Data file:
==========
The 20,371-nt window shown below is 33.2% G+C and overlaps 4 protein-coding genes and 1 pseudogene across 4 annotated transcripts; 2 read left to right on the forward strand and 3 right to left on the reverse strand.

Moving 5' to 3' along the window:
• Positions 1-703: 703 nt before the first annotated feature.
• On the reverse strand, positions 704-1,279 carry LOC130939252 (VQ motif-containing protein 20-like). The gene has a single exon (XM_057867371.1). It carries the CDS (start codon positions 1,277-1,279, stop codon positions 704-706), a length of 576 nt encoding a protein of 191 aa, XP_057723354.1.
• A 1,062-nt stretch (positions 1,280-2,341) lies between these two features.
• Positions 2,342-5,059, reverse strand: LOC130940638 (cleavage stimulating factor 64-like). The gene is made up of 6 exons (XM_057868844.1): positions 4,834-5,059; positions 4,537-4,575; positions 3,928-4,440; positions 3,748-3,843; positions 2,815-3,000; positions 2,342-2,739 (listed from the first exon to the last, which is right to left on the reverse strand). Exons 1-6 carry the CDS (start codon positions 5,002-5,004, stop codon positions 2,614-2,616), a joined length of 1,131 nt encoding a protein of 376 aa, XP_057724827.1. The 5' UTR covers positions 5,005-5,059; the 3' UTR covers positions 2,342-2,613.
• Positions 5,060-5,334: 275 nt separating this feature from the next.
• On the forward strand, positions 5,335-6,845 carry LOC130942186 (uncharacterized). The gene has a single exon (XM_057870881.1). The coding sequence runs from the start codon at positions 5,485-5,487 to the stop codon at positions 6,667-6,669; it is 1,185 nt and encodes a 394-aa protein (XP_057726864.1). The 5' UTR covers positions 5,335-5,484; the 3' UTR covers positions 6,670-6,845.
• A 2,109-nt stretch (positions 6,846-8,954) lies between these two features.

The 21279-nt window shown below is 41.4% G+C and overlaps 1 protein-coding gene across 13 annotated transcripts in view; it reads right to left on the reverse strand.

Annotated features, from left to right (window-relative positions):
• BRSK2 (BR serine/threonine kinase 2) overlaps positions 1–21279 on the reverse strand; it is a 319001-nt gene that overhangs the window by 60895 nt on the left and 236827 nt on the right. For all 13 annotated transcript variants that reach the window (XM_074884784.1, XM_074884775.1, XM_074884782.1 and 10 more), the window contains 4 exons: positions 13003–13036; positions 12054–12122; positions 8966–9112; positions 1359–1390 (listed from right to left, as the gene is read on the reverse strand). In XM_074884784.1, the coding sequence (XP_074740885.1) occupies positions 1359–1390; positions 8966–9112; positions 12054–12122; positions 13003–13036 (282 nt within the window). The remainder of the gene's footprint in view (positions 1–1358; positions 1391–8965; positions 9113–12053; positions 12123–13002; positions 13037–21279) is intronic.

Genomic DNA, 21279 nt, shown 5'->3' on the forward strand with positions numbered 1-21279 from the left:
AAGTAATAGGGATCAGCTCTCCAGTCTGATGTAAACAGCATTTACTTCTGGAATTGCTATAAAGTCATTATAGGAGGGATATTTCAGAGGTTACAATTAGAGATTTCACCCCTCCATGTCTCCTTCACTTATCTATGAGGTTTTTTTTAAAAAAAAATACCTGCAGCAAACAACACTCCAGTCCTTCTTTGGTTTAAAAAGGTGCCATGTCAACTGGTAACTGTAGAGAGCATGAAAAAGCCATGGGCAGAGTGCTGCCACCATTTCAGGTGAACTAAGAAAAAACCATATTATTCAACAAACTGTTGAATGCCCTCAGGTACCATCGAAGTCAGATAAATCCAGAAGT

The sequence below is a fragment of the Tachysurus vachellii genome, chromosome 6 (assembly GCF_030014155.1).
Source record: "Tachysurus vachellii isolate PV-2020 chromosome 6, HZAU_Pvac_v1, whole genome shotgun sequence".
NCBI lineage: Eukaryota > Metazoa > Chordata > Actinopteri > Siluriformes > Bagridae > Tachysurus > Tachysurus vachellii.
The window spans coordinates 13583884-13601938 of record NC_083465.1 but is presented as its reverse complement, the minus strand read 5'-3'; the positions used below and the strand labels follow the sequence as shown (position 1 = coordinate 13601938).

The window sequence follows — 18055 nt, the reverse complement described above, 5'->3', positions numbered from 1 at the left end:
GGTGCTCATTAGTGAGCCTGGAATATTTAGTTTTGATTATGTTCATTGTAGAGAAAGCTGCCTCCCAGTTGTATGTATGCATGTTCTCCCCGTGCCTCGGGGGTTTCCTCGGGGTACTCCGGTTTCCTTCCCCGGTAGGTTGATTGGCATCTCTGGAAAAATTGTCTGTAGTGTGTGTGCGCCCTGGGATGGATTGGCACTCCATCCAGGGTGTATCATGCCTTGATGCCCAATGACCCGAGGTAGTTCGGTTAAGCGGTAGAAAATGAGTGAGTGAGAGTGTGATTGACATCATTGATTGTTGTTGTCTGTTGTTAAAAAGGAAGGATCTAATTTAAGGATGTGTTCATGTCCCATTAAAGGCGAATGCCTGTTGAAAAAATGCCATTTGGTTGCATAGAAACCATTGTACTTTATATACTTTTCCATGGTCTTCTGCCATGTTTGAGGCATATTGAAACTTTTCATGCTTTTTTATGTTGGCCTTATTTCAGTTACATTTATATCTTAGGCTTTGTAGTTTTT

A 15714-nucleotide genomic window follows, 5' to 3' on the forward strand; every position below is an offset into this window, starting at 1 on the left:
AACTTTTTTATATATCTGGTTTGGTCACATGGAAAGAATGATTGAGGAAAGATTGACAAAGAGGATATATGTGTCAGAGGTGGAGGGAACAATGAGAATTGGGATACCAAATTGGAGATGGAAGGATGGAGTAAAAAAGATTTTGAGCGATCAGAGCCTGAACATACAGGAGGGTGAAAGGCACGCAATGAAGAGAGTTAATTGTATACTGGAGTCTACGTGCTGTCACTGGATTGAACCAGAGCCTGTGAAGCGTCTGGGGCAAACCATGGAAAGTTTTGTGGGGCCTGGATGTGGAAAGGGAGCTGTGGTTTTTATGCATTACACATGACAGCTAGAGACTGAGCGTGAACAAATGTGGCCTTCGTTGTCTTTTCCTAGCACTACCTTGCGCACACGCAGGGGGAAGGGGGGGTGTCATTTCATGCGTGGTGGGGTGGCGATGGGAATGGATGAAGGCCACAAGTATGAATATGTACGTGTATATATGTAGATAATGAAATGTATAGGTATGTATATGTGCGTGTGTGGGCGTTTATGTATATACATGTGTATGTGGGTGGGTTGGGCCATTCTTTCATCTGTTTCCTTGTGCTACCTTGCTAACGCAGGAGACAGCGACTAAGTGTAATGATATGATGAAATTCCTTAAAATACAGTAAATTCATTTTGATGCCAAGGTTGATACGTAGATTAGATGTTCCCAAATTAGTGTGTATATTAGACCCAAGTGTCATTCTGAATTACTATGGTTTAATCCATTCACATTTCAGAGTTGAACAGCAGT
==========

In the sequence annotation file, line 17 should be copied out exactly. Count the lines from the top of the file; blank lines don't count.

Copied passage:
NCBI lineage: Eukaryota > Metazoa > Chordata > Actinopteri > Siluriformes > Bagridae > Tachysurus > Tachysurus vachellii.